Trade Games: Pakistan Grants Most Favoured Nation Status to India

While the debate over according India the Most Favoured Nation (MFN) status rages on in Pakistan, the possible implications for both countries cannot be predicted so early on. A lot more needs to be done in order for the trade to be liberalized.

The Most Favoured Nation (MFN) status, as envisaged by the World Trade Organisation (WTO), stands for non-discriminatory trade between signatory countries. Even though India granted MFN status to Pakistan back in 1996, the country held back and named strategic concerns and the lack of trust between the two states as reasons for its decision. In September 2011, the Pakistan Government announced the granting of the MFN status for India and steps have already been taken with the replacement of the positive list (tradable items) with a negative list (non-tradable items). The aim is to do away with the negative list by December 2012 provided India does the same.

The historical significance of the move is the potential of a more balanced and friendly co-existence of two nuclear states based on trade ties. Proponents of the MFN status see this as a way forward for better relations between the two, since the stakes will be higher for both sides with cross border trade on the rise. For the financial year 2010-11, trade stood at $2 billion with the balance tilting in favour of India, Pakistan imported worth $275 million as opposed to over $1.20 billion worth of imports by India. This is the figure given for the official direct trade between the two states. In addition to this informal trade is a very lucrative illegal trade and third-party trade through Dubai. The figures for both illegal and third party trade stand at approximately $13 billion and $3-4 billion respectively. The trade potential between Pakistan and India according to a South Asian Association for Regional Cooperation (SAARC) study stands at $12 billion. MFN proponents argue that legalizing these other two trade aspects will generate much needed revenue for both India and Pakistan and do away with the need of hiring third parties which have historically reduced the profit base for local businesses.

India stands to gain with its well established industries getting access to not only the Pakistani market but to the Central Asian states through the more affordable road or rail routes in Pakistan. Pakistan benefits with access to a market of over a billion consumers, and since both sides have many common consumer goods, both can exploit their comparative advantage in providing lower priced goods to consumers.

While it all seems good on paper, the ground realities for both countries are quite different. Even though Pakistan did not give MFN status to India till 2012, Pakistan’s positive list for non-MFN India consisted of 1,945 items while India’s positive list for MFN Pakistan included 850 items only. India, according to the WTO Secretariat, is one of the highest users of safeguard policies against imports from other countries and has one of the most restrictive import regimes in the world. The South Asian Free Trade Agreement (SAFTA) requires members countries, which are not included in the ambit of Least Developed Countries (LDC), to keep the tariff capped at 20%, but even though tariffs are lowered, the Non-Tariff Barriers (NTBs) are still high enough to actually restrict imports.  The existence and continual usage of non-tariff barriers will hinder the process of realizing the true potential of non-discriminatory trade. India already has NTBs on the textile and leather industry, the two main exports of Pakistan. Opponents in Pakistan point out the futility of the exercise since what Pakistan can potentially export is protected through other means and the MFN status has nothing to do with NTBs. India uses anti-dumping and safeguard mechanisms to protect its own industries. What will follow is the same mechanisms being used by Pakistan to protect its own fledgling industry. Groups lobby for protection based on the fear of well-established Indian industries taking over the Pakistani market and leading to the shutting down of local industries. Consequently the whole point of the exercise is lost.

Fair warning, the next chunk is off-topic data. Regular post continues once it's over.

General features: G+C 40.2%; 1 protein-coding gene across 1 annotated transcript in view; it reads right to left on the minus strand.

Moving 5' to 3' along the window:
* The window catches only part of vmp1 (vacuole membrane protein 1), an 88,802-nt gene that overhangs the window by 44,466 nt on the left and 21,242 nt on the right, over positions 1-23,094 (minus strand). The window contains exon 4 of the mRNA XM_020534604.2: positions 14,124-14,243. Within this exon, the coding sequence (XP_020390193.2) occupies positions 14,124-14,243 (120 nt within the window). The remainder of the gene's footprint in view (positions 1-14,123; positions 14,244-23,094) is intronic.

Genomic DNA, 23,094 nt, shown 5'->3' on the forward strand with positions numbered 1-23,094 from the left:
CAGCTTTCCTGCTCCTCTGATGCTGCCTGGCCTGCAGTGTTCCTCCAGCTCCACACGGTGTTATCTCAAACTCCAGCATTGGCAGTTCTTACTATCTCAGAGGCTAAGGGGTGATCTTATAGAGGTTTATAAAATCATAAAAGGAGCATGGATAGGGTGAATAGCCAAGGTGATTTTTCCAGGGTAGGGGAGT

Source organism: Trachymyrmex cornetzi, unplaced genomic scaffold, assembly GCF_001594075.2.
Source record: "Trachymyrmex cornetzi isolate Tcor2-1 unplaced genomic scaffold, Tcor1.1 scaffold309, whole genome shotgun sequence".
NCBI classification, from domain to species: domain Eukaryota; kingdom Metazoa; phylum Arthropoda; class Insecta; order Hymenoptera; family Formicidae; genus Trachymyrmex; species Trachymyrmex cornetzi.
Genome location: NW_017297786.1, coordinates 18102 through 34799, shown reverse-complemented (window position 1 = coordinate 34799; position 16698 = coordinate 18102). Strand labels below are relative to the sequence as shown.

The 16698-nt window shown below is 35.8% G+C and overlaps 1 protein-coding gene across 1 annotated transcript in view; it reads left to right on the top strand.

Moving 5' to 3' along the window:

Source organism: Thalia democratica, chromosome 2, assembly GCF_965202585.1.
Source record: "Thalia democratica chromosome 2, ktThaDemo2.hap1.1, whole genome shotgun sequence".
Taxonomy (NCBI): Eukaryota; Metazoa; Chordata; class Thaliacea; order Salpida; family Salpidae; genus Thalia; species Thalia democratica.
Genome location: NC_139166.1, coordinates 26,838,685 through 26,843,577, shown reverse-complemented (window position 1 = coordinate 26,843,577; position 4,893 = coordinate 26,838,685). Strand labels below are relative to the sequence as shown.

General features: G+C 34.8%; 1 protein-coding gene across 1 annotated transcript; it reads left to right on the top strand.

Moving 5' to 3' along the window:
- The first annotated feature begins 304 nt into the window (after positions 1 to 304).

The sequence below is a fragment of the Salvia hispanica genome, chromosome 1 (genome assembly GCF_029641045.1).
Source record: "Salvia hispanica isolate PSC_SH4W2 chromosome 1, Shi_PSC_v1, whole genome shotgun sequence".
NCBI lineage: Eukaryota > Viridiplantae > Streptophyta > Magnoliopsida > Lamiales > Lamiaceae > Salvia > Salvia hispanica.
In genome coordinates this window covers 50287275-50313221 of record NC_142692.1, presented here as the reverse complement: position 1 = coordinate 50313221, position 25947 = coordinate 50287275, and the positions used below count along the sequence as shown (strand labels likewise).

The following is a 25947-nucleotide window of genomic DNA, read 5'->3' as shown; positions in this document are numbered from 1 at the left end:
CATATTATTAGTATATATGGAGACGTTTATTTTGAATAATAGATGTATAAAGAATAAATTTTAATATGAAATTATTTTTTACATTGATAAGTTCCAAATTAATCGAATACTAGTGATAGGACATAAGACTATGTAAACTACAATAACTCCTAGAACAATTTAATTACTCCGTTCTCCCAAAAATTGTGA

What policy makers on both sides should be aiming at is creating a more trustworthy atmosphere for business communities on both sides. While the debate about MFN status rages on, necessary steps need to be taken in order to provide safeguards to the industries on either side of the border. Initiatives aimed at building long-term trade linkage, such as technology transfer, cross-border investment, regional anti-trust treaties, joint resource management and creating joint regional laws on rules of business, are required for creating an even playing field for both sides. The benefit of free trade cannot be denied. Economies benefit as they build on their comparative advantage and get access to a wider market than their own country can offer. But what is at stake here is not only the economic gains for both countries, but also the chance of initiating a soft peace process that could work wonders. As the dependency of both countries on each other increases, the threat of a war will subside and give way to friendlier ties. The one rule that needs to be kept in mind is the creation of a well thought out trade strategy by both sides based on negotiations and talks where all stakeholders are involved. MFN, free trade and visa liberalization cannot work effectively if in the end trust is still lacking, which ultimately has led to severing of ties in the past. This time both sides need to take concrete steps and not back down when times get tough.

The views expressed in this article are the author's own and do not necessarily reflect Fair Observer's editorial policy. 

 

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